Photos below are of two skier triggered slab avalanches in the Tincan Trees yesterday. Report from yesterday is HERE.

  

 

 

Certain slopes harbor faceted snow under the 2′ of new snow and this set-up (photo below) will allow for remotely triggered slides and the potential for triggering an avalanche from below. Although not all slopes have this layering, we are still too close to the tail end of the storm to jump into steeper terrain in general. 

 

Weather
Tue, March 17th, 2015

Yesterday was the first bona fide storm snow day of the season, believe it or not!! The storm began Sunday night and peaked mid-day yesterday with snowfall rates exceeding 2″/hour and a storm total of 22″ at the Turnagain Pass SNOTEL. 24-hour totals are below in the charts. Easterly ridgetop winds peaked mid-day as well with averages as high as 65mph and gusts in the 80’s. Temperatures hovered in the mid to upper 20’s on the ridgetops and near 32F at 1.000′ (just enough for damp/wet snow in the parking lots).

The storm moved out yesterday evening and overnight skies have cleared and winds have died down. Today, this short break will be replaced by another system headed our way late tonight. Skies should remain mostly cloudy with a few flurries through the day while winds will continue from the East in the 15mph range. Temperatures will be on a slow rise, up to 30F at treeline and the upper 20’s on the ridgetops.

The pattern responsible for our return to winter is a large complex low South of the Aleutians, which has a series of embedded disturbances tracking Northward through the Sound and into Southcentral. This pattern will continue through the week and bring additional snowfall. The rain/snow line should be around 1,000′ and possibly higher tomorrow.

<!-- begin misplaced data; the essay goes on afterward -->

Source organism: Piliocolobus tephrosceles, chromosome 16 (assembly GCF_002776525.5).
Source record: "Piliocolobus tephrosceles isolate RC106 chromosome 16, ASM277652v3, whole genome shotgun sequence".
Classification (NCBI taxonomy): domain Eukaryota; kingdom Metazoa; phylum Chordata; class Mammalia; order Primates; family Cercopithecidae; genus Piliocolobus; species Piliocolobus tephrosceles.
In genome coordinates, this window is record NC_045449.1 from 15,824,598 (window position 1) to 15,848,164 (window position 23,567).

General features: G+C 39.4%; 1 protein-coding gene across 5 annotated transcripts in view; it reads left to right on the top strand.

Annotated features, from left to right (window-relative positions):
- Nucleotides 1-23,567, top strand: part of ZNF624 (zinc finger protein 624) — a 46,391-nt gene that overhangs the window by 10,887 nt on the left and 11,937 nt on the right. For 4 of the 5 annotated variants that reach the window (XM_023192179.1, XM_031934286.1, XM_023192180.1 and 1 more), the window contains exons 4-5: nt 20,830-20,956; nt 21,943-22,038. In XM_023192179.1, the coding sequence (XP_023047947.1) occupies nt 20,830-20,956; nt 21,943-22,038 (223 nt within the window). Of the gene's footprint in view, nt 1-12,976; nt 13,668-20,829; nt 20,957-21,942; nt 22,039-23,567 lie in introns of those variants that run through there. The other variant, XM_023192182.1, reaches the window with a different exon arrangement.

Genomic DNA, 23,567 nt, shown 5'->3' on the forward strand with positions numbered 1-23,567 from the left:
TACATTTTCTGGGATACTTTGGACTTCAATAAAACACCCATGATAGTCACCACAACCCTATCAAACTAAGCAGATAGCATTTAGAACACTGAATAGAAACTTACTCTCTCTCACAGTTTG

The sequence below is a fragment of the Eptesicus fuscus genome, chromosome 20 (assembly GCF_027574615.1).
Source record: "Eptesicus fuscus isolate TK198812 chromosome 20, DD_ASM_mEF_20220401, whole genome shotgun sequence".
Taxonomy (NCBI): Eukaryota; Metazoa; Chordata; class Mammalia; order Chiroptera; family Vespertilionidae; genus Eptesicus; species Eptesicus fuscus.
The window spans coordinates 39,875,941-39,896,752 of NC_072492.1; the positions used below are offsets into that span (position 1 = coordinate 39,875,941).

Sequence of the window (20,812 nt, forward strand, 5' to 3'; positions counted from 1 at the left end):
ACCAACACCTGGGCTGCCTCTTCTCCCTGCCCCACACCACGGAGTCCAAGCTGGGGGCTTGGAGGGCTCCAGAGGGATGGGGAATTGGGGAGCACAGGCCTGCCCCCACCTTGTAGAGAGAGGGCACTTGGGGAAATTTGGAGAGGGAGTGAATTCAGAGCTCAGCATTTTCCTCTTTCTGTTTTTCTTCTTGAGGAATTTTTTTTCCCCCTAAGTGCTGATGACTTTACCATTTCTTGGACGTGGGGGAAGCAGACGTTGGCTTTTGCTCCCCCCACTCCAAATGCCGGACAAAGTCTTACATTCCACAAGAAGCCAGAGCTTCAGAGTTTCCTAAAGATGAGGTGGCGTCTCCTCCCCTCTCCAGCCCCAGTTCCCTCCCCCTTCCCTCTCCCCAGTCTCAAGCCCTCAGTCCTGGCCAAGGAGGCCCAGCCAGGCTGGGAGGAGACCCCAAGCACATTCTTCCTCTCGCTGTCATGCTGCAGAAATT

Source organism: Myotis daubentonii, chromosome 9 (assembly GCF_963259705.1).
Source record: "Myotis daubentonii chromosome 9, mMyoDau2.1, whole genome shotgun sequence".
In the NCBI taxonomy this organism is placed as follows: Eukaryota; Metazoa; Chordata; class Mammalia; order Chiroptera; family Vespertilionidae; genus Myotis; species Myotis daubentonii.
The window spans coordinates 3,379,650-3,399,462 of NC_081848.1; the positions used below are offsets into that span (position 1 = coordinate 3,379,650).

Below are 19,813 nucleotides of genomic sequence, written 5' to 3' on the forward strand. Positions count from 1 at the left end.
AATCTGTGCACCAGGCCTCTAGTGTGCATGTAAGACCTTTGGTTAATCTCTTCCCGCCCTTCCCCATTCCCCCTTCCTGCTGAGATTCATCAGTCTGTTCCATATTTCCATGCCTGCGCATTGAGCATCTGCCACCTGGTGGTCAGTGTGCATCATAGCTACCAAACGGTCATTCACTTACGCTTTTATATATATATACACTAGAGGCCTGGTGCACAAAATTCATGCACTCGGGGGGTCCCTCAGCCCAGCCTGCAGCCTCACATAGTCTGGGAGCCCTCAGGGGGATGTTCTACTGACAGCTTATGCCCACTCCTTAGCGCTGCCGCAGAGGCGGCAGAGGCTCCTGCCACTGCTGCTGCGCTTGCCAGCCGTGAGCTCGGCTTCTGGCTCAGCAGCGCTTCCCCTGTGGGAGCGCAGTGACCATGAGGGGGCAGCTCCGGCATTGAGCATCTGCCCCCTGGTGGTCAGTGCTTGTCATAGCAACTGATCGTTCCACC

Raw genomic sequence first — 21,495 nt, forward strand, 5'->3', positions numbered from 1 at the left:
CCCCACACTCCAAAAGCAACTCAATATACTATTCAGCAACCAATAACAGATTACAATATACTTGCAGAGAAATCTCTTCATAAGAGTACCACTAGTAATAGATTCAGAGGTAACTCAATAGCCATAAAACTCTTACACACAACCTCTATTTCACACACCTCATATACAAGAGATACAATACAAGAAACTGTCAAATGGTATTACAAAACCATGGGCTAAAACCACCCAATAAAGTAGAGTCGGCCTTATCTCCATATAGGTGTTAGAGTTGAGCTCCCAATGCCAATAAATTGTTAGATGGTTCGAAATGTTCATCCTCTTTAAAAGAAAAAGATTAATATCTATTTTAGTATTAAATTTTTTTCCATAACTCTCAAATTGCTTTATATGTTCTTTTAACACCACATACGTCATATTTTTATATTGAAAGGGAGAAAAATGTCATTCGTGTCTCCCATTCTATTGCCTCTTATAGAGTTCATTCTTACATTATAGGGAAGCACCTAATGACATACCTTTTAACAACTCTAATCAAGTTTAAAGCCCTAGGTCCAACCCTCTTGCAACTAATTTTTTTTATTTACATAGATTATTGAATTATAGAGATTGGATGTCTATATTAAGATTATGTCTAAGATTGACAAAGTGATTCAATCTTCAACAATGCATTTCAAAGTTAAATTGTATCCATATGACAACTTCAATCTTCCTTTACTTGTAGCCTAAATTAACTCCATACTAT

PRECIPITATION 24-hour data (6am – 6am)

  Temp Avg (F) Snow (in) Water (in) Snow Depth (in)
Center Ridge (1880′) 30   17   1.6   61  
Summit Lake (1400′) 31   13   0.9   22  
Alyeska Mid (1700′) 31   10   0.9   40  

RIDGETOP 24-hour data (6am – 6am)

  Temp Avg (F) Wind Dir Wind Avg (mph) Wind Gust (mph)
Sunburst (3812′) 22   ENE   27   89  
Seattle Ridge (2400′) 25   Wind Sensor is   Rimed…  

Storm Day at the Pass!!

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Riding Areas
Updated Fri, May 01st, 2020

Status of riding areas across the Chugach NF is managed by the Glacier and Seward Ranger Districts, not avalanche center staff. Riding area information is posted as a public service to our users and updated based on snow depth and snow density to prevent resource damage at trailhead locations. Riding area questions contact: mailroom_r10_chugach@fs.fed.us

Area Status Weather & Riding Conditions
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Turnagain Pass
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Closed as of May 1. Thanks for a fun, safe season!
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This is a general backcountry avalanche advisory issued for Turnagain Arm with Turnagain Pass as the core advisory area. This advisory does not apply to highways, railroads or operating ski areas.